In 1984, when he was a junior at Horace Greeley High School, in affluent Chappaqua, New York, he wagered his father $2,000 that he would score a perfect 800 on the verbal section of the S.A.T. The gamble was everything Ackman had saved up from his Bar Mitzvah gift money and his allowance for doing household chores. “I was a little bit of a cocky kid,” he admits, with uncharacteristic understatement. Tall, athletic, handsome with cerulean eyes, he was the kind of hyper-ambitious kid other kids loved to hate and just the type to make a big wager with no margin for error. But on the night before the S.A.T., his father took pity on him and canceled the bet. “I would’ve lost it,” Ackman concedes. He got a 780 on the verbal and a 750 on the math. “One wrong on the verbal, three wrong on the math,” he muses. “I’m still convinced some of the questions were wrong.” [Vanity Fair]
Earlier today it was noted that, to the surprise of many, Bill Ackman and Carl Icahn had refrained from asking questions or dialing in and making sudden outbursts during this morning’s conference call to discuss Herbalife’s fourth quarter earnings. Obviously this came as a shock on account of Ackman and Icahn taking many opportunities in the past to share their feelings re: the company and each other. And while it’s true both men personally held their tongue’s today, according to Pershing Square, one of its analysts had planned to ask questions on Bill’s and the hedge fund’s behalf but was shot down. Read more »
Yesterday Carl Icahn filed a 13D disclosing a ~13% synthetic stake in Herbalife. There are three possible reasons that Carl Icahn might want to own half a billion dollars worth of Herbalife stock:
- as a value investment in a company with strong cash flows and a beaten-up stock price,
- as a toehold in preparation for launching a tender offer to take the company private, or
- to fuck with Bill Ackman.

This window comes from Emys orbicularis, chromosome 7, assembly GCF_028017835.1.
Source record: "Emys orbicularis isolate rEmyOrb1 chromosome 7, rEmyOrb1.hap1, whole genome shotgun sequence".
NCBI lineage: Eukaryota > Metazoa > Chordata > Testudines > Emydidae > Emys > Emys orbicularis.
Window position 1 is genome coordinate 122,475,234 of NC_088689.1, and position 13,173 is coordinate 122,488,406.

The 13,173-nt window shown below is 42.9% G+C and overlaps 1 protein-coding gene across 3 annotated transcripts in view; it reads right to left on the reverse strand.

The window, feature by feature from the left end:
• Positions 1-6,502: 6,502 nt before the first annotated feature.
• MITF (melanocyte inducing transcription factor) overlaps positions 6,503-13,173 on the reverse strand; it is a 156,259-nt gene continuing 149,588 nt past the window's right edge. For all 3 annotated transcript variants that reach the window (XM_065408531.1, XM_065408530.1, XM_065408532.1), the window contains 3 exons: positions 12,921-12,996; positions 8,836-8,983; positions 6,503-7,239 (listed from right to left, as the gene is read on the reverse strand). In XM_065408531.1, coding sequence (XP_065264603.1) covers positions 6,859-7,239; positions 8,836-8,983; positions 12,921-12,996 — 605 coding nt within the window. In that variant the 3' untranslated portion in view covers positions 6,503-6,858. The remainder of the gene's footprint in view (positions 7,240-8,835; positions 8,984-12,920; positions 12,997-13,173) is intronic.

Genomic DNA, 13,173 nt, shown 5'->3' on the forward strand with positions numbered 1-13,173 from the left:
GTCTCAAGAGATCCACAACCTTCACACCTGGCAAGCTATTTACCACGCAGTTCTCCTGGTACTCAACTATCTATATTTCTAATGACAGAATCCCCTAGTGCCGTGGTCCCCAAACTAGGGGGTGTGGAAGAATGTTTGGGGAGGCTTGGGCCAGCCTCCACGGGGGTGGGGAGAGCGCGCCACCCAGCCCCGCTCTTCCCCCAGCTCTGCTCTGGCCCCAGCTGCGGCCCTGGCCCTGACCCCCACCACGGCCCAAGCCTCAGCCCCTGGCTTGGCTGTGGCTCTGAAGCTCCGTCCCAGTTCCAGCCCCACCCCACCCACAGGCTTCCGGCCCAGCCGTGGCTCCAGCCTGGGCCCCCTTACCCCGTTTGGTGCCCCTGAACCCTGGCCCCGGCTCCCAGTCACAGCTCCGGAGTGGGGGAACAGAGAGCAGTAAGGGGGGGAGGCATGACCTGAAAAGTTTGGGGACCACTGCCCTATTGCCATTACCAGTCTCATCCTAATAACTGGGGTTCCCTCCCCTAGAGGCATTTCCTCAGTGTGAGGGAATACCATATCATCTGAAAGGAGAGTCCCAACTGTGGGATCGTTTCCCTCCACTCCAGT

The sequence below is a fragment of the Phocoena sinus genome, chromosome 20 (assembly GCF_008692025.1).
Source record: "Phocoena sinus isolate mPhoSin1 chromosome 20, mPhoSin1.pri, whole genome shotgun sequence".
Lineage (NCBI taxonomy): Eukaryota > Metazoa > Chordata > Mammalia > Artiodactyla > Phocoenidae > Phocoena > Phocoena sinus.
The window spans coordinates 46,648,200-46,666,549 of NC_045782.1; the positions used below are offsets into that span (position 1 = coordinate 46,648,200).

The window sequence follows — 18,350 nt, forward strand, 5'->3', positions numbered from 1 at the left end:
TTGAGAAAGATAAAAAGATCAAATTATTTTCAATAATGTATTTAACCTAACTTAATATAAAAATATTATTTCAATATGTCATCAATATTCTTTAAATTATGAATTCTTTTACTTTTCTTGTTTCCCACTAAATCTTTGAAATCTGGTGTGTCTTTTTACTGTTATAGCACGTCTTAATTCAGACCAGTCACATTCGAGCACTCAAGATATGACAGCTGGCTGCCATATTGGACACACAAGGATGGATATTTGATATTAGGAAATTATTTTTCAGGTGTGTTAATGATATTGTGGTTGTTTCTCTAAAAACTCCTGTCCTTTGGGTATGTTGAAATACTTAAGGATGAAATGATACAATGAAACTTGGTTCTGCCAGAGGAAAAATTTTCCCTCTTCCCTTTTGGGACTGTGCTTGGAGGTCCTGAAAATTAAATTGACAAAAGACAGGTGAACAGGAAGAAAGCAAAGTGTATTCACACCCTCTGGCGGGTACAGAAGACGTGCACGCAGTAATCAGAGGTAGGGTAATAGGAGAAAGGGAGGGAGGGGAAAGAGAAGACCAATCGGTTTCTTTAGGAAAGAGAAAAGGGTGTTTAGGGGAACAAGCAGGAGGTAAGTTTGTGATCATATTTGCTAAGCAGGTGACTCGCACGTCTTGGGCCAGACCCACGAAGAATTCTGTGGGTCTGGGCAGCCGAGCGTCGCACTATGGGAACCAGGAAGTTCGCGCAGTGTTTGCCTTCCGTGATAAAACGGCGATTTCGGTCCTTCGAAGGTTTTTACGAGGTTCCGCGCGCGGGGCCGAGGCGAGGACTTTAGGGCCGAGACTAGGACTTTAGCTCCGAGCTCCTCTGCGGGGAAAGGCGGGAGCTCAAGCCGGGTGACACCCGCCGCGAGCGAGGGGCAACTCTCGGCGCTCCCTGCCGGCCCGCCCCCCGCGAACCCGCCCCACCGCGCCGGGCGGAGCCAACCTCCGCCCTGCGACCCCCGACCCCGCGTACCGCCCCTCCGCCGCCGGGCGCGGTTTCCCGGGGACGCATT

If you watched Icahn and Ackman square off on CNBC, or read the transcript, or witnessed some sort of dramatic recreation of it, I think you’ll join me in assuming it’s sheer fuck-with-ery. “Cry, Jewish boy, cry!,” he probably said as he signed the 13D. But who knows? He’s up $80+ million as of this morning, so two birds with one stone.
A curiosity of this position is that it’s mostly synthetic: Icahn owns about 2.5 million actual shares and about 11.5 million call options. Like so:
As we’ve discussed before, this is Icahn’s standard M.O., and it’s not because his dealers are dummies who will sell him levered upside on a stock that he can move with just a lift of his magnificent eyebrows. Read more »
If you have an opinion on whether Carl Icahn or Bill Ackman got the better of today’s amazing CNBC shoutfest over Herbalife, you have a number of options for expressing it. We’ve had like four posts so, y’know, comment away, but if you want something more formal both CNBC and Business Insider have polls you can vote on. Also if you listen to CNBC’s video you can hear in the background a bunch of men who, when not oohing and ahhing over cursing on television, spend their days running around pretending to trade stocks. Don’t be fooled, though: you can actually trade stocks, even Herbalife’s. If Icahn-Ackmania changed your view of Ackman’s short thesis on Herbalife, feel free to express that changed view with money.
As of 4pm-ish, BI and CNBC both give Ackman the win. Mr. Market goes the other way, though without overwhelming enthusiasm.1